|Publisher||No Exit Press|
|Date Published||24 April 2018|
Ray Boy Calabrese is released from prison 16 years after a gay-bashing incident led to the death of a young man. Consumed by guilt and despair, he seeks street justice – a revenge killing from one of the dead boy’s relatives.
William Boyle’s debut, first published in a French translation, where its open condemnation of the American system saw it nominated for prestigious awards, features a selection of damaged souls and evil wasters – all going nowhere.
None of them are, by any stretch of the imagination, normal. Boyle drags the reader through the seedy underbelly of New York and their eventual endings are as horrible as can be predicted and inevitable in view of what has gone before.
All the principal actors are seriously psychologically damaged. Ray Boy Calabrese is released from prison 16 years after his part in a gay-bashing incident led to the death of a young man guilty of nothing but his sexual preferences. Once the tearaway idol of his neighbourhood, guilt and despair now consume Calabrese. He’s still hard on the outside, but has collapsed mentally and now seeks only the street justice of the shrinking Italian community – a revenge killing from one of the dead boy’s relatives.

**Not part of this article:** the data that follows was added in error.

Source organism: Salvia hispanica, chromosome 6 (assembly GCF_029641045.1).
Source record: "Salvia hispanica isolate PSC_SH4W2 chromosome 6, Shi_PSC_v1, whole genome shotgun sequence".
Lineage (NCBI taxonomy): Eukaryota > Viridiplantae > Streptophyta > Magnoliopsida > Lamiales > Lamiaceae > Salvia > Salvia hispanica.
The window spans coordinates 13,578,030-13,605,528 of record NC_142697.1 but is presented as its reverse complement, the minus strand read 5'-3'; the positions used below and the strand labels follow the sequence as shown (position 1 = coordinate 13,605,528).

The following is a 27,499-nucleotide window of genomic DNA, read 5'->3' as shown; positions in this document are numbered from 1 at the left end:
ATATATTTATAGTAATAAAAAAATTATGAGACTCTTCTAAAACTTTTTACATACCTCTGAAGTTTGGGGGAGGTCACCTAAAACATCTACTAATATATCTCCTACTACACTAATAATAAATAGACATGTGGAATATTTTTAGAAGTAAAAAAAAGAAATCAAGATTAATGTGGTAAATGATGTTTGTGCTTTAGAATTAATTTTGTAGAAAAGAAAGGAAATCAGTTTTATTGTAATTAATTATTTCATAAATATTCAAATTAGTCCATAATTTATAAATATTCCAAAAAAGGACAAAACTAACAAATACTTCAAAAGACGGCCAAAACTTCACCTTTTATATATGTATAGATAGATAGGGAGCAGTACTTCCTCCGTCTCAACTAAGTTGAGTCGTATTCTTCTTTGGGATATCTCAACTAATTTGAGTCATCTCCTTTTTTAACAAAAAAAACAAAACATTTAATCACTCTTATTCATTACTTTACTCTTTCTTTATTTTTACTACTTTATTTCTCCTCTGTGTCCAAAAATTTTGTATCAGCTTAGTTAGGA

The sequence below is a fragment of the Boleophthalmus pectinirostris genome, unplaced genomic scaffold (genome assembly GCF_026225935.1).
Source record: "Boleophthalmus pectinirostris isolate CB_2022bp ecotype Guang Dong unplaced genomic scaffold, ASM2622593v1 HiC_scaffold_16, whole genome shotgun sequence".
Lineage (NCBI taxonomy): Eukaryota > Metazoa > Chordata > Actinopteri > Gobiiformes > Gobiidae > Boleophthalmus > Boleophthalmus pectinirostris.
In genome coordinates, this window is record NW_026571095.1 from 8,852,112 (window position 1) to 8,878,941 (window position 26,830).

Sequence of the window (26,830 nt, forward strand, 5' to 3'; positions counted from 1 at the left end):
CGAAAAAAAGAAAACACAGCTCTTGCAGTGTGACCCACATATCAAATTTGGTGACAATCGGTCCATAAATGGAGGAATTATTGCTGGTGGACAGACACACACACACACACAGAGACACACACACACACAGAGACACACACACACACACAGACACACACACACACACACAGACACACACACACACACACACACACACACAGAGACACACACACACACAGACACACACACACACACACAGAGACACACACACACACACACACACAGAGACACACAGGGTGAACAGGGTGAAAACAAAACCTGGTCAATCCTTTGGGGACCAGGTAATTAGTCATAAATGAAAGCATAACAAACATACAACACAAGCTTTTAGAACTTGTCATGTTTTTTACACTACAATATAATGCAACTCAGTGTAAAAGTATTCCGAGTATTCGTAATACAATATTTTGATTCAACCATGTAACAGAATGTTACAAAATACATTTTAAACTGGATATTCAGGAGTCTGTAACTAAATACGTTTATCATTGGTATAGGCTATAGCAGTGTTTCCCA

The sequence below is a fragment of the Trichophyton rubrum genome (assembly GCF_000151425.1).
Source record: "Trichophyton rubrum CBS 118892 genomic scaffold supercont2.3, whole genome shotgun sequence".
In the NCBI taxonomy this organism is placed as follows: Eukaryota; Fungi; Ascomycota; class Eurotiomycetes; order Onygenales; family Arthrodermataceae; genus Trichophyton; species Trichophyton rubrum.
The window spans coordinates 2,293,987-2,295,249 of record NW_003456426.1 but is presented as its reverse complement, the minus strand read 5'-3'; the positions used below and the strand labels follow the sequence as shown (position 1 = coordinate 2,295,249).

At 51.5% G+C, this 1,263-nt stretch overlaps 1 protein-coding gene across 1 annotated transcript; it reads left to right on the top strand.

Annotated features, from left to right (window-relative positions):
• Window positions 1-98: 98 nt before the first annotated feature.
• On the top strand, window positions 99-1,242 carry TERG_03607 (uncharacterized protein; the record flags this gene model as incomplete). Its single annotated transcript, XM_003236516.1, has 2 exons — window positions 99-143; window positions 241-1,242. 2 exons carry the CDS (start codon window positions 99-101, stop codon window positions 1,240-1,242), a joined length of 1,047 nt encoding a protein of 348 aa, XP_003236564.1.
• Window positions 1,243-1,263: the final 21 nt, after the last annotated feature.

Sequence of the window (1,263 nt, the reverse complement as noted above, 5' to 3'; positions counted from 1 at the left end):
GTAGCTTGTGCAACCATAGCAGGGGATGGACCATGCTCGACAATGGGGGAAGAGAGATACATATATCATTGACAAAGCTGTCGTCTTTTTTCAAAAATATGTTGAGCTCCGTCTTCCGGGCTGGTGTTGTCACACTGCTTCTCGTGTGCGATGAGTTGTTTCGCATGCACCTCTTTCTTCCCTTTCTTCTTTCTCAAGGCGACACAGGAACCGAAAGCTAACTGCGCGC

The victim’s brother, Conway D’Innocenzio, a 29-year-old failure in a dead end job and nursing a festering grudge, lives much of his life in a fictional, self-induced haze of despair. Obsessed with killing his nemesis, sheer cowardice makes him incapable of following through.
Calabrese may be no longer the neighbourhood threat his friends – and his unpredictable loose-cannon nephew Eugene – would like him to be, but his failings are the key which binds the whole sordid plot together.
Against a background of dirty streets, foul tenements, former convicts, amoral ex-cops, Russian and Italian mobsters and would-be teenage gangsters, Boyle creates an atmosphere of almost claustrophobic intensity as he twists their lives together.
This beyond-noir recitation of the pressures of memory, legacy, reputation and their toxic baggage which returns to haunt subsequent generations – with its Soprano-like dialogue, tension, frustration, dirty sex and the constant threat of violence enlivened by occasional flashes of comedy, unexpected changes of direction and deep background detail – may be far too strong for most British readers. Gritty, a word much-used in reviews, hardly scratches the surface of this modern horror story.
Reviewed 28 April 2018 by John Cleal